Funny man Dave Attell has tried everything. After numerous failed attempts to count sheep, read sleepy textbooks or meditate, Attell just can't shake his insomnia. Finally, after consulting doctor after doctor for myriad forms of nighttime therapy, he was close to giving up. It seemed like nothing worked. He looked terrible; his eyes drooped like glued tears.
The tired yet wide-awake comic just couldn't help wondering what he was missing after sunset, as friends slept. After all, there was still plenty of fraternal activity that leaked outside of college campuses.
Just how could he bottle his bottomless stamina? Could he use his super powers for good? Although some of this account has been fictionalized, it's true that in the end Attell resolved his lingering get-up-and-go with a show that explores the dark side - that is, nighttime activity - with the same pedestrian interest as a host on the Travel Channel in Comedy Central's "Insomniac with Dave Attell." You'll have to give up some sleep yourself to find out what does happen in front of closed doors at 2 or 3 a.m.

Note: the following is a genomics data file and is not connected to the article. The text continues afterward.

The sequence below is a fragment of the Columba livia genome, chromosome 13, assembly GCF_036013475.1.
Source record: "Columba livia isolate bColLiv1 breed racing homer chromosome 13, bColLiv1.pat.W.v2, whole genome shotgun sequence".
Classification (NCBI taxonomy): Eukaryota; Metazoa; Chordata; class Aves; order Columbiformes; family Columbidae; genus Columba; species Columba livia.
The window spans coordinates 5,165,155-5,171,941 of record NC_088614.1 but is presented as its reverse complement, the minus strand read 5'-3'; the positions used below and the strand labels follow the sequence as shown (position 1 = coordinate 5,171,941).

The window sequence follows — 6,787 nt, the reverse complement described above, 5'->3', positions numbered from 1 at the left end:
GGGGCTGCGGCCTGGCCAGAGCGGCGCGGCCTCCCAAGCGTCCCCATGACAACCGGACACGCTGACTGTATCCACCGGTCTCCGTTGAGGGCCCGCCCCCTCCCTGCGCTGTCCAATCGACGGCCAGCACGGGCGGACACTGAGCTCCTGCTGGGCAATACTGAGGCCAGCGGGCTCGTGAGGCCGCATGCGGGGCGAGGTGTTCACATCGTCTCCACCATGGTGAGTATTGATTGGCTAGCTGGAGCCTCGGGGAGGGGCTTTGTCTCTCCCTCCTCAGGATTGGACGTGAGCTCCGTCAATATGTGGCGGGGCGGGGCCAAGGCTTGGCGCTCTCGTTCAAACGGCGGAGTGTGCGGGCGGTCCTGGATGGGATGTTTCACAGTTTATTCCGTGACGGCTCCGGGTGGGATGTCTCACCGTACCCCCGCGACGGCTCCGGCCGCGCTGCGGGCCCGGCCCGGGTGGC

Su May 22, 7:30 p.m.State Theatre, 805 Hennepin Ave. S. $29.50-$32.50. 651-989-5151, www.hennepintheatredistrict.org.
Lots of rainbows, moon, stars, sunlight, balloons and clown smiles grace the paintings from orphaned youth in Moscow and St. Petersburg, Russia - which currently hang locally, offering a unique opportunity to see what fanciful imagery children from another culture conjure up.
Theirs is a radiant collection that delights in the simple pleasures and expresses optimism. Some of the paintings are so busy and so full of imagination that the subjects seem to dance off the surface. In collaboration between locally based Jungle Red Salon and Maria's Children, which serves over 400 orphaned, disabled and refugee children, we witness how art impacts those whose livelihood has been jeopardized. (Proceeds from this project will benefit Maria's Children.)
That's one of Maria's Children's aims, looking to art as a means to restore and continue to build self-esteem. In this case, it's fun to see how the kids' compositions closely resemble Marc Chagall's wanderlust figures that waft dreamily in space and time. They show a mature use of color and meticulous attention to detail.
Besides fund-raising, Maria's Children donates thousands of pounds of clothing, toys, medicine and art materials to these needy children.
Anna Pratt can be reached at email@example.com.